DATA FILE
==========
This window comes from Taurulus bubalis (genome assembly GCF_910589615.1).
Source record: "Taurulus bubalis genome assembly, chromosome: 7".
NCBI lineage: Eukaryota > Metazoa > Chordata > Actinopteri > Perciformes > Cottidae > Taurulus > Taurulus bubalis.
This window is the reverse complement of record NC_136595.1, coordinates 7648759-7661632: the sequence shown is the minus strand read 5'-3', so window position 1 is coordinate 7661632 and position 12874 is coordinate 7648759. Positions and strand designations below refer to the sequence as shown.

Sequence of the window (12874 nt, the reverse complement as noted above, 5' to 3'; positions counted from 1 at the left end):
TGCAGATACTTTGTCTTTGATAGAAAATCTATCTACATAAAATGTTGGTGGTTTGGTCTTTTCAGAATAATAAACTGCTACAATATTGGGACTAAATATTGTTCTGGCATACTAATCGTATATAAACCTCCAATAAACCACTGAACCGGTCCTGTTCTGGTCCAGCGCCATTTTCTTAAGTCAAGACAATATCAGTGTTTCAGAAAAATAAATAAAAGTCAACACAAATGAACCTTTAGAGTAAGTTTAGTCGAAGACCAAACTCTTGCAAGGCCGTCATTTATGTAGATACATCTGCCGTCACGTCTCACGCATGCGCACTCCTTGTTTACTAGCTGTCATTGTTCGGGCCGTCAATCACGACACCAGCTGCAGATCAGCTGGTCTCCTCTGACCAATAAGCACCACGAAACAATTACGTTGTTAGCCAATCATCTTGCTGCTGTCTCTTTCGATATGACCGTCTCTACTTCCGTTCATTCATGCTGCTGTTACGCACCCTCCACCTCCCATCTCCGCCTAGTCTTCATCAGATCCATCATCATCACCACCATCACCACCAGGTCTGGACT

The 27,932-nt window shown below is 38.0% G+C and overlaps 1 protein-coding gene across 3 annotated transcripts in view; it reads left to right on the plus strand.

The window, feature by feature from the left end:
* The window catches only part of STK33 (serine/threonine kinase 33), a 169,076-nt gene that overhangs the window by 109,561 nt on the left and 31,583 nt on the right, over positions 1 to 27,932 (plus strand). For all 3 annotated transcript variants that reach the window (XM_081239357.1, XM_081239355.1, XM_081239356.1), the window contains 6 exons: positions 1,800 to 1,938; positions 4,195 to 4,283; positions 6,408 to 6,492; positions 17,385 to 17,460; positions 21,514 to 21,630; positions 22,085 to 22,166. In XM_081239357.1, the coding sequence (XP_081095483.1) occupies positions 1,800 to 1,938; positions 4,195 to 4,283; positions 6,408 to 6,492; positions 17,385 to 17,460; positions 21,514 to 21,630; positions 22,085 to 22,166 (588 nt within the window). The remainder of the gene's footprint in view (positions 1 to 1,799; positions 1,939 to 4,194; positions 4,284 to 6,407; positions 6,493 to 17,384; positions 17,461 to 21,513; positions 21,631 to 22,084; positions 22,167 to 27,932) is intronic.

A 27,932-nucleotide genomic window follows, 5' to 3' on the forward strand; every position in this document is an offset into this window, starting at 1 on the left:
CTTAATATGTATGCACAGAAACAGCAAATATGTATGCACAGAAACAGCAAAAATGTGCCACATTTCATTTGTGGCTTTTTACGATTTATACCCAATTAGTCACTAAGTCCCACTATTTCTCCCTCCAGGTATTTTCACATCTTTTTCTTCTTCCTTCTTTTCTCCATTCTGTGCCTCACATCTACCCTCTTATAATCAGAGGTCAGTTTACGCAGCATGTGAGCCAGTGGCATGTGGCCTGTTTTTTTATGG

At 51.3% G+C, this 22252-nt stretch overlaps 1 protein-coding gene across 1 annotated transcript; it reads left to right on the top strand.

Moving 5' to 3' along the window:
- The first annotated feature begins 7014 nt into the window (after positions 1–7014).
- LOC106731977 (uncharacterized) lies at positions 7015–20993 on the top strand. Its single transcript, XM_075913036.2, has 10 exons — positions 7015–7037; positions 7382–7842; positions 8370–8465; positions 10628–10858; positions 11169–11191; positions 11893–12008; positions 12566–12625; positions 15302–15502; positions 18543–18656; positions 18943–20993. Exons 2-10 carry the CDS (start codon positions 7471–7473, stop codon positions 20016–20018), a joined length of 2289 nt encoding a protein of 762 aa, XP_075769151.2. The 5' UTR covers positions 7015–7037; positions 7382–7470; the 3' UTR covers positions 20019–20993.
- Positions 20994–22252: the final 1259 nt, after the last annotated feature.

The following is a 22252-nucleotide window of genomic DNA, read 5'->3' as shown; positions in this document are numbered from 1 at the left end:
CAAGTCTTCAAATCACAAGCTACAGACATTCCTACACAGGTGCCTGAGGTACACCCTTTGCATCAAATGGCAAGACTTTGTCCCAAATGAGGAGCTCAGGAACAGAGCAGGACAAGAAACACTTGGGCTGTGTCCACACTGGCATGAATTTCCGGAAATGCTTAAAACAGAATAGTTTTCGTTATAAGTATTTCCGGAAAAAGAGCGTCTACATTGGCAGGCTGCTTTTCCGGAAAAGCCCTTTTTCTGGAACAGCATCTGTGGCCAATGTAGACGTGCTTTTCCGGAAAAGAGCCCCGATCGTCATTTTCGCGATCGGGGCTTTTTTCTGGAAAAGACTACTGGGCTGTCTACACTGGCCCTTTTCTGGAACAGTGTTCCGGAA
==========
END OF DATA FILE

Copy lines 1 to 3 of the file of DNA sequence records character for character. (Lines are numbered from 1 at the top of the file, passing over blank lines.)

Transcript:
This window comes from Taurulus bubalis (genome assembly GCF_910589615.1).
Source record: "Taurulus bubalis genome assembly, chromosome: 7".
NCBI lineage: Eukaryota > Metazoa > Chordata > Actinopteri > Perciformes > Cottidae > Taurulus > Taurulus bubalis.